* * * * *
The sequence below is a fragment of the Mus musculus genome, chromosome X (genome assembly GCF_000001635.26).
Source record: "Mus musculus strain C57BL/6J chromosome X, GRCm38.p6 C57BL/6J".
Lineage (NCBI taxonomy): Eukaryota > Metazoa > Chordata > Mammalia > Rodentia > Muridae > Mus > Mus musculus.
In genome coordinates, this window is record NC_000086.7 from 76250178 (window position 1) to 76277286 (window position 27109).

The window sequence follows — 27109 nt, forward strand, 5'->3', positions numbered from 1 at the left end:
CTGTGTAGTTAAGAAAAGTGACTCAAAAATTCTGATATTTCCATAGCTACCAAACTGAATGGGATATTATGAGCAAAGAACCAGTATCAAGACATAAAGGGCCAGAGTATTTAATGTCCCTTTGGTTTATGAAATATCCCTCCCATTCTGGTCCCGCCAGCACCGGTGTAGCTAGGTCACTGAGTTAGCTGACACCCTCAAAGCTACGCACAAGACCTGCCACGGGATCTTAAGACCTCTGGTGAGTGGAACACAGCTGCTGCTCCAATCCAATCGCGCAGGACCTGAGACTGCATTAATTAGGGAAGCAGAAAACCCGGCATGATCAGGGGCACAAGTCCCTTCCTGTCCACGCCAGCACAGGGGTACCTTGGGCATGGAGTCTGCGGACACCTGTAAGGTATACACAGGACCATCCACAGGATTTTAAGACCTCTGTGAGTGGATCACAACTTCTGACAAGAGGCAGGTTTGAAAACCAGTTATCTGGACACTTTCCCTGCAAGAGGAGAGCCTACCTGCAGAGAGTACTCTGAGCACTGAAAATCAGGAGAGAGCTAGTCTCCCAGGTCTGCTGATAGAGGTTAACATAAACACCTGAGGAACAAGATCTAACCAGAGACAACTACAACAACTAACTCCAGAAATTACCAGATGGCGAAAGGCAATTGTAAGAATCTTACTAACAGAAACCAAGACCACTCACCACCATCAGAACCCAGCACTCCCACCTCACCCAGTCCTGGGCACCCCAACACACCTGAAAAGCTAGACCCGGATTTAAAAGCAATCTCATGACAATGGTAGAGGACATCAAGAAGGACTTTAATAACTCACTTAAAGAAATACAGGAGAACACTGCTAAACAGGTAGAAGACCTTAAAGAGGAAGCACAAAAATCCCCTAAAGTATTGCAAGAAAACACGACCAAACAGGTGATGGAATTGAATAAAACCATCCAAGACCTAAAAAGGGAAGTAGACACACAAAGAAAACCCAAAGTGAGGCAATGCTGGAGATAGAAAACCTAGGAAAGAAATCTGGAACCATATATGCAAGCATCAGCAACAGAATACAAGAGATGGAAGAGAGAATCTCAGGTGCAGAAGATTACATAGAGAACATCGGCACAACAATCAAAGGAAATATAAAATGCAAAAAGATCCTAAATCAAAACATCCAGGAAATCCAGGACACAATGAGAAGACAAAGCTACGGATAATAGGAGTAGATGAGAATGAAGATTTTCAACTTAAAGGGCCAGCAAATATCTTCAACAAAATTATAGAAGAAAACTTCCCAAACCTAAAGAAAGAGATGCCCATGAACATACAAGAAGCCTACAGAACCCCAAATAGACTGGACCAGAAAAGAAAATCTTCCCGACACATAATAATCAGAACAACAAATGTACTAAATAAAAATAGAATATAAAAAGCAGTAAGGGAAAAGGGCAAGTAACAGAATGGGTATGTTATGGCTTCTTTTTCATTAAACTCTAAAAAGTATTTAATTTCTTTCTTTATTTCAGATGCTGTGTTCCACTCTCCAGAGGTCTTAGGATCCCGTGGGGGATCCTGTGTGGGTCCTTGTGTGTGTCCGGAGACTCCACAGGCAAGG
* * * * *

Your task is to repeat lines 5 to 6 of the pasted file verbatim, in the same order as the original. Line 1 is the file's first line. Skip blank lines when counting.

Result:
The window sequence follows — 27109 nt, forward strand, 5'->3', positions numbered from 1 at the left end:
CTGTGTAGTTAAGAAAAGTGACTCAAAAATTCTGATATTTCCATAGCTACCAAACTGAATGGGATATTATGAGCAAAGAACCAGTATCAAGACATAAAGGGCCAGAGTATTTAATGTCCCTTTGGTTTATGAAATATCCCTCCCATTCTGGTCCCGCCAGCACCGGTGTAGCTAGGTCACTGAGTTAGCTGACACCCTCAAAGCTACGCACAAGACCTGCCACGGGATCTTAAGACCTCTGGTGAGTGGAACACAGCTGCTGCTCCAATCCAATCGCGCAGGACCTGAGACTGCATTAATTAGGGAAGCAGAAAACCCGGCATGATCAGGGGCACAAGTCCCTTCCTGTCCACGCCAGCACAGGGGTACCTTGGGCATGGAGTCTGCGGACACCTGTAAGGTATACACAGGACCATCCACAGGATTTTAAGACCTCTGTGAGTGGATCACAACTTCTGACAAGAGGCAGGTTTGAAAACCAGTTATCTGGACACTTTCCCTGCAAGAGGAGAGCCTACCTGCAGAGAGTACTCTGAGCACTGAAAATCAGGAGAGAGCTAGTCTCCCAGGTCTGCTGATAGAGGTTAACATAAACACCTGAGGAACAAGATCTAACCAGAGACAACTACAACAACTAACTCCAGAAATTACCAGATGGCGAAAGGCAATTGTAAGAATCTTACTAACAGAAACCAAGACCACTCACCACCATCAGAACCCAGCACTCCCACCTCACCCAGTCCTGGGCACCCCAACACACCTGAAAAGCTAGACCCGGATTTAAAAGCAATCTCATGACAATGGTAGAGGACATCAAGAAGGACTTTAATAACTCACTTAAAGAAATACAGGAGAACACTGCTAAACAGGTAGAAGACCTTAAAGAGGAAGCACAAAAATCCCCTAAAGTATTGCAAGAAAACACGACCAAACAGGTGATGGAATTGAATAAAACCATCCAAGACCTAAAAAGGGAAGTAGACACACAAAGAAAACCCAAAGTGAGGCAATGCTGGAGATAGAAAACCTAGGAAAGAAATCTGGAACCATATATGCAAGCATCAGCAACAGAATACAAGAGATGGAAGAGAGAATCTCAGGTGCAGAAGATTACATAGAGAACATCGGCACAACAATCAAAGGAAATATAAAATGCAAAAAGATCCTAAATCAAAACATCCAGGAAATCCAGGACACAATGAGAAGACAAAGCTACGGATAATAGGAGTAGATGAGAATGAAGATTTTCAACTTAAAGGGCCAGCAAATATCTTCAACAAAATTATAGAAGAAAACTTCCCAAACCTAAAGAAAGAGATGCCCATGAACATACAAGAAGCCTACAGAACCCCAAATAGACTGGACCAGAAAAGAAAATCTTCCCGACACATAATAATCAGAACAACAAATGTACTAAATAAAAATAGAATATAAAAAGCAGTAAGGGAAAAGGGCAAGTAACAGAATGGGTATGTTATGGCTTCTTTTTCATTAAACTCTAAAAAGTATTTAATTTCTTTCTTTATTTCAGATGCTGTGTTCCACTCTCCAGAGGTCTTAGGATCCCGTGGGGGATCCTGTGTGGGTCCTTGTGTGTGTCCGGAGACTCCACAGGCAAGG